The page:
Co-op FAQs and Facts
How can I distinguish a co-op from other supermarkets?
Food co-ops are retail cooperatives that are owned by the people who shop there. This means that food co-ops are owned by members of the community – not outside investors. Each member-owner has a say in decisions that affect the co-op; and instead of paying outside investors, co-ops return their profits to their member-owners in the form of patronage refunds – dividends, cash, discounts, or store credit.
Who benefits from the co-op’s existence?
Food co-ops source products from more local farmers and producers, donate proportionally more dollars to charity, have better worker wages and benefits, and give back more to the local economy than traditional grocery stores. In short, the whole community benefits from co-ops!
Who controls a co-op?
In a cooperative, members democratically control the direction of the business. In most co-ops each member gets one vote. Members elect a board of directors to monitor the business, set goals and hire management to operate their business. Ultimately, the board is accountable to the members for its decisions.
What motivates people to form or join a co-op?
In a co-op, individuals are motivated by a shared need for certain products or services. By joining together, members gain access to products, services or markets not otherwise available to them. In other words, when forming a co-op members are motivated to become co-owners of the business primarily so that their mutual needs can be met. And co-ops return financial gains to their members, whether through discounts, lower costs or patronage refunds. People join existing co-ops for a variety of reasons. Whether it is the commitment to community, the democratic approach to business, the desire to be part of a business that is locally owned or something else “uniquely co-op” that appeals, anyone can join a cooperative!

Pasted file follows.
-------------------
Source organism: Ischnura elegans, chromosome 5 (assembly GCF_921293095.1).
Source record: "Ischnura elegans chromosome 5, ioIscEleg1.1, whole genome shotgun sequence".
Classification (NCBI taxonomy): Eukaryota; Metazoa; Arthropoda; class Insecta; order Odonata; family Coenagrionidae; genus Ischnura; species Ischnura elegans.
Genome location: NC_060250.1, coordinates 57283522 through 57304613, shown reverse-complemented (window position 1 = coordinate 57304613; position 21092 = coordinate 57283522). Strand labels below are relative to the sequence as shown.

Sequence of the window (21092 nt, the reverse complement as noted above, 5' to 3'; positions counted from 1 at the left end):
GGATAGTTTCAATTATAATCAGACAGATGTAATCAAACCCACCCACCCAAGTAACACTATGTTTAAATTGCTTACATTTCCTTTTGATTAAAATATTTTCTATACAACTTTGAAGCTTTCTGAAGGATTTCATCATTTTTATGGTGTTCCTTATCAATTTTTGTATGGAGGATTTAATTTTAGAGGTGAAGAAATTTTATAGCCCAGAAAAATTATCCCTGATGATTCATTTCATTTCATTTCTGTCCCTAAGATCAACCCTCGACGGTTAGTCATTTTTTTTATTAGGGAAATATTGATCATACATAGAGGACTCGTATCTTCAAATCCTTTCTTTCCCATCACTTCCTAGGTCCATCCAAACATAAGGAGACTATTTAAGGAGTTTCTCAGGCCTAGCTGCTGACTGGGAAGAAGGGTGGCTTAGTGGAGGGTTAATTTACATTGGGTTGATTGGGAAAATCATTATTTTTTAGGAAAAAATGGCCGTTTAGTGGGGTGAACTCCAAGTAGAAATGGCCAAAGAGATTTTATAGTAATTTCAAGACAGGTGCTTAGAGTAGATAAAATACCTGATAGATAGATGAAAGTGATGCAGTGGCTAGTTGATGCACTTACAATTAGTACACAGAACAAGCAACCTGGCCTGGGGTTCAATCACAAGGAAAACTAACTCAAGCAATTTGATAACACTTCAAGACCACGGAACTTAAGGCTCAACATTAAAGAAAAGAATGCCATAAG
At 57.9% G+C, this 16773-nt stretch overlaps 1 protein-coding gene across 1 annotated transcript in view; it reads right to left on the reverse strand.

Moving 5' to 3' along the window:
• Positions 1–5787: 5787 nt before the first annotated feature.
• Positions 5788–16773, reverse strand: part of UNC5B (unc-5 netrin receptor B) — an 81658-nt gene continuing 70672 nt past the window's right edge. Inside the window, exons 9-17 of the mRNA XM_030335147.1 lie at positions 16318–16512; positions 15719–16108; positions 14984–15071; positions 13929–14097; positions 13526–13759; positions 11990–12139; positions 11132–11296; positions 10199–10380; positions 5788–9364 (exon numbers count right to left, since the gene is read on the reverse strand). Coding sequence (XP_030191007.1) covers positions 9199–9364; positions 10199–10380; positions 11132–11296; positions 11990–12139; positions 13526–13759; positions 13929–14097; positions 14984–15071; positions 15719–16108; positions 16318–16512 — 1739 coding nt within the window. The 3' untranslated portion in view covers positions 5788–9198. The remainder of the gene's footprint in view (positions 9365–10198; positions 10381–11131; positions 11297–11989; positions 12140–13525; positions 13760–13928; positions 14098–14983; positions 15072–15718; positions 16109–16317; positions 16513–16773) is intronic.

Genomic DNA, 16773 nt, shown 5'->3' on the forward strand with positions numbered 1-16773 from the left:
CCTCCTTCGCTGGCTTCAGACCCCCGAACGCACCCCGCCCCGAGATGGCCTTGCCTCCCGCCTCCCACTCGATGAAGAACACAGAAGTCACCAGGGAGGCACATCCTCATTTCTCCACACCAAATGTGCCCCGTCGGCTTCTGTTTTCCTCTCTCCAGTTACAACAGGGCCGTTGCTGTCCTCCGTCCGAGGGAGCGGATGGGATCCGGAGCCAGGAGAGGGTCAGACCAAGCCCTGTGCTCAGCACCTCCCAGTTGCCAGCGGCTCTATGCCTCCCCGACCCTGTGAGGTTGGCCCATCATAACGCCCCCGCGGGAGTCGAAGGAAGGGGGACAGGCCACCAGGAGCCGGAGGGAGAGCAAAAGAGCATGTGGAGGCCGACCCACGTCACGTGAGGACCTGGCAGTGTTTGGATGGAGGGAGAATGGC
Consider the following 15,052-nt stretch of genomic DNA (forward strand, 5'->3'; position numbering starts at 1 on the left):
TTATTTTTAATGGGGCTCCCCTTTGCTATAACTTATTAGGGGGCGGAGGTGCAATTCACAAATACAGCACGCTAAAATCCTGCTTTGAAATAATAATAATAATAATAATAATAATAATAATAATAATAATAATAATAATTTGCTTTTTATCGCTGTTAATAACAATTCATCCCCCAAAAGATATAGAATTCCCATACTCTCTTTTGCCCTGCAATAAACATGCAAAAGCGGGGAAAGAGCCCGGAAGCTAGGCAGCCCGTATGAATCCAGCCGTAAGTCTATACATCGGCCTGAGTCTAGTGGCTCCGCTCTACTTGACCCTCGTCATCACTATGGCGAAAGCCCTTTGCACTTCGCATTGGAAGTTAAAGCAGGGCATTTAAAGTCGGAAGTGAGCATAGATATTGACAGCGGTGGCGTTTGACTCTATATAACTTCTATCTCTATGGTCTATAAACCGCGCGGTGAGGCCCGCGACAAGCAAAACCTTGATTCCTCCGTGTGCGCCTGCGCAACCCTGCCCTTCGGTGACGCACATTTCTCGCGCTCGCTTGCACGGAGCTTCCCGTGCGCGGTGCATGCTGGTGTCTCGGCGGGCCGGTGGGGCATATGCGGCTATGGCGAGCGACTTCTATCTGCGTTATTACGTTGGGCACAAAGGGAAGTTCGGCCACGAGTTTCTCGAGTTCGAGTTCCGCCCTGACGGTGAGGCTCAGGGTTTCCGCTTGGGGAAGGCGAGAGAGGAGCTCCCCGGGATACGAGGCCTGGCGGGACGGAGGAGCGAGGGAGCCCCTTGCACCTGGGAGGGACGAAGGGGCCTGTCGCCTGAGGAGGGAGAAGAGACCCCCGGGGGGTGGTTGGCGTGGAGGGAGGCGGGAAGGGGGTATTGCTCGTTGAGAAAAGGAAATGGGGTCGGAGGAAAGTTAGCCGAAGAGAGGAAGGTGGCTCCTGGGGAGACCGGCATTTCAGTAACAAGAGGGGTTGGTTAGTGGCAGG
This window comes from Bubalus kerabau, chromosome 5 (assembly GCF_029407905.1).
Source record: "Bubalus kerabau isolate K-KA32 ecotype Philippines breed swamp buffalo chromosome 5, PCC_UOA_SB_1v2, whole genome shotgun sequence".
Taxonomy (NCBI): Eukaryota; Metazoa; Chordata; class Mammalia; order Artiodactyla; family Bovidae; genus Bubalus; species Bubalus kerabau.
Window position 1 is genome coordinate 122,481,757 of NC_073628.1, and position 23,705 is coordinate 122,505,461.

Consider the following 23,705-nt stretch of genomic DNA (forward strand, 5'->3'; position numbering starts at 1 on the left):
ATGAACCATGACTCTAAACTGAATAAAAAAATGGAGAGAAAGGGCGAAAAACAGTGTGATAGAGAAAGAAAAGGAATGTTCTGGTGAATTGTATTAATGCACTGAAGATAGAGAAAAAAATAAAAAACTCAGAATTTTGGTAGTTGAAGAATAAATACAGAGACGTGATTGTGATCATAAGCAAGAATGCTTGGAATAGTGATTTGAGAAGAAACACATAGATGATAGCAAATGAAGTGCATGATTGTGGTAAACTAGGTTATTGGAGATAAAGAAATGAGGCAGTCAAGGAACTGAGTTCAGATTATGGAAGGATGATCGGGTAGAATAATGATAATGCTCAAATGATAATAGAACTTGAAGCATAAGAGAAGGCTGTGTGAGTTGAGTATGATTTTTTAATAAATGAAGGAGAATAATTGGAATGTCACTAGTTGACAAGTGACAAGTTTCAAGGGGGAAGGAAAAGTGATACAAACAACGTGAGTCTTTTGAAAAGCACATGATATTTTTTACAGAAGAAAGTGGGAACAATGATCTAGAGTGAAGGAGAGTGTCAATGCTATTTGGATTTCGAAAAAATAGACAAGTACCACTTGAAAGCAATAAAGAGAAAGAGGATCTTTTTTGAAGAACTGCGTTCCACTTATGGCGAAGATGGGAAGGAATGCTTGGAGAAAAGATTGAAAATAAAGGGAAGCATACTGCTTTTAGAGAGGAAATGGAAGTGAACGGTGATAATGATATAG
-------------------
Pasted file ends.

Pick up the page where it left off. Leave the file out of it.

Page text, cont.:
- There are more than 29,000 co-ops in the United States with Americans holding 350 million co-op memberships.
- U.S. co-ops provide over 2 million jobs and create about $75 billion in annual wages with combined revenue of nearly $653 billion.
- Almost 2 million farmers are members of the various 2,106 agricultural cooperatives in the U.S. They create over 191,300 jobs and the top 100 largest farmer co-ops have a combined annual revenue of $176 billion.
- Food co-ops have been innovators in the areas of unit pricing, consumer protection, organic and bulk foods, and nutritional labeling. They also have significant environmental and social benefits compared to conventional grocers. Learn more.
- The .coop web address extension has been adopted by thousands of co-ops and while many cooperatives may use .com or other domain extensions, when you see .coop, you can be sure that it’s a cooperative. For more information, visit www.coop.